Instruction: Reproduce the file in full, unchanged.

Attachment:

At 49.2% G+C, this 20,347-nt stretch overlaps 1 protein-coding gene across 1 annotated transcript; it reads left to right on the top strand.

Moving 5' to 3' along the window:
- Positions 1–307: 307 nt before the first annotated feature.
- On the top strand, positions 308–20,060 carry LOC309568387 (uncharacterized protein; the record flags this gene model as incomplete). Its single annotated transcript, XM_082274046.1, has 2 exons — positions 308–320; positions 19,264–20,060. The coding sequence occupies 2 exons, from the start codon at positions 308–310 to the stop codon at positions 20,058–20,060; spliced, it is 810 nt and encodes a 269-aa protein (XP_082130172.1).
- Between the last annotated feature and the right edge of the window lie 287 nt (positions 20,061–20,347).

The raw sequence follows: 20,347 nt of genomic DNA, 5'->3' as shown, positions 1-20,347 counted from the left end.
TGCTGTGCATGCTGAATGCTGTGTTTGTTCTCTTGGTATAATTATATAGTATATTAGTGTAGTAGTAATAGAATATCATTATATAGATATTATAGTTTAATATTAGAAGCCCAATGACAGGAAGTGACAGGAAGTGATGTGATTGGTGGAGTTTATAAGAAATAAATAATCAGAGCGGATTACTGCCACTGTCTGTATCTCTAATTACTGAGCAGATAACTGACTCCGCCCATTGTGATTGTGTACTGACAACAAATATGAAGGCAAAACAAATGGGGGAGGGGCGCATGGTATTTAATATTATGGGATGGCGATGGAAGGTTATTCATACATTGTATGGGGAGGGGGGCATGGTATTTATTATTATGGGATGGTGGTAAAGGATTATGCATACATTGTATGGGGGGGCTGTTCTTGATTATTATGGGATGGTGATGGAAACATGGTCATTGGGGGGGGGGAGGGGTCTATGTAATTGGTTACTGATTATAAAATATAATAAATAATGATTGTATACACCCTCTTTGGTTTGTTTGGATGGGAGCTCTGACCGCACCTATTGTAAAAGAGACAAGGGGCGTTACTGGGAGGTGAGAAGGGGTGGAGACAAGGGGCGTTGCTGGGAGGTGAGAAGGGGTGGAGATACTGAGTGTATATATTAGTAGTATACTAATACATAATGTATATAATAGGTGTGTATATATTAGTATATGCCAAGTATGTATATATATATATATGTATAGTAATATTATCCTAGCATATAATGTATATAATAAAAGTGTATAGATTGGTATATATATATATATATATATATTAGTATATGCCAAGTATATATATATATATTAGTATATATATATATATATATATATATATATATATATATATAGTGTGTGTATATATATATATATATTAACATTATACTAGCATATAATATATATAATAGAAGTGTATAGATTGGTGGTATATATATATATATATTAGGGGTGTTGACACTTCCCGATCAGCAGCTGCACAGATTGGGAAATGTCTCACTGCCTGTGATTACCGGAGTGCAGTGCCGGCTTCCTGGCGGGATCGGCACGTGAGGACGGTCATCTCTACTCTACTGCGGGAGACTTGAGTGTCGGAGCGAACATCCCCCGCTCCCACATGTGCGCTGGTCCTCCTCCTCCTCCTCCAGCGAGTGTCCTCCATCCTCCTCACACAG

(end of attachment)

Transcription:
At 49.2% G+C, this 20,347-nt stretch overlaps 1 protein-coding gene across 1 annotated transcript; it reads left to right on the top strand.

Moving 5' to 3' along the window:
- Positions 1–307: 307 nt before the first annotated feature.
- On the top strand, positions 308–20,060 carry LOC309568387 (uncharacterized protein; the record flags this gene model as incomplete). Its single annotated transcript, XM_082274046.1, has 2 exons — positions 308–320; positions 19,264–20,060. The coding sequence occupies 2 exons, from the start codon at positions 308–310 to the stop codon at positions 20,058–20,060; spliced, it is 810 nt and encodes a 269-aa protein (XP_082130172.1).
- Between the last annotated feature and the right edge of the window lie 287 nt (positions 20,061–20,347).

The raw sequence follows: 20,347 nt of genomic DNA, 5'->3' as shown, positions 1-20,347 counted from the left end.
TGCTGTGCATGCTGAATGCTGTGTTTGTTCTCTTGGTATAATTATATAGTATATTAGTGTAGTAGTAATAGAATATCATTATATAGATATTATAGTTTAATATTAGAAGCCCAATGACAGGAAGTGACAGGAAGTGATGTGATTGGTGGAGTTTATAAGAAATAAATAATCAGAGCGGATTACTGCCACTGTCTGTATCTCTAATTACTGAGCAGATAACTGACTCCGCCCATTGTGATTGTGTACTGACAACAAATATGAAGGCAAAACAAATGGGGGAGGGGCGCATGGTATTTAATATTATGGGATGGCGATGGAAGGTTATTCATACATTGTATGGGGAGGGGGGCATGGTATTTATTATTATGGGATGGTGGTAAAGGATTATGCATACATTGTATGGGGGGGCTGTTCTTGATTATTATGGGATGGTGATGGAAACATGGTCATTGGGGGGGGGGAGGGGTCTATGTAATTGGTTACTGATTATAAAATATAATAAATAATGATTGTATACACCCTCTTTGGTTTGTTTGGATGGGAGCTCTGACCGCACCTATTGTAAAAGAGACAAGGGGCGTTACTGGGAGGTGAGAAGGGGTGGAGACAAGGGGCGTTGCTGGGAGGTGAGAAGGGGTGGAGATACTGAGTGTATATATTAGTAGTATACTAATACATAATGTATATAATAGGTGTGTATATATTAGTATATGCCAAGTATGTATATATATATATATGTATAGTAATATTATCCTAGCATATAATGTATATAATAAAAGTGTATAGATTGGTATATATATATATATATATATATTAGTATATGCCAAGTATATATATATATATTAGTATATATATATATATATATATATATATATATATATATATAGTGTGTGTATATATATATATATATTAACATTATACTAGCATATAATATATATAATAGAAGTGTATAGATTGGTGGTATATATATATATATATTAGGGGTGTTGACACTTCCCGATCAGCAGCTGCACAGATTGGGAAATGTCTCACTGCCTGTGATTACCGGAGTGCAGTGCCGGCTTCCTGGCGGGATCGGCACGTGAGGACGGTCATCTCTACTCTACTGCGGGAGACTTGAGTGTCGGAGCGAACATCCCCCGCTCCCACATGTGCGCTGGTCCTCCTCCTCCTCCTCCAGCGAGTGTCCTCCATCCTCCTCACACAG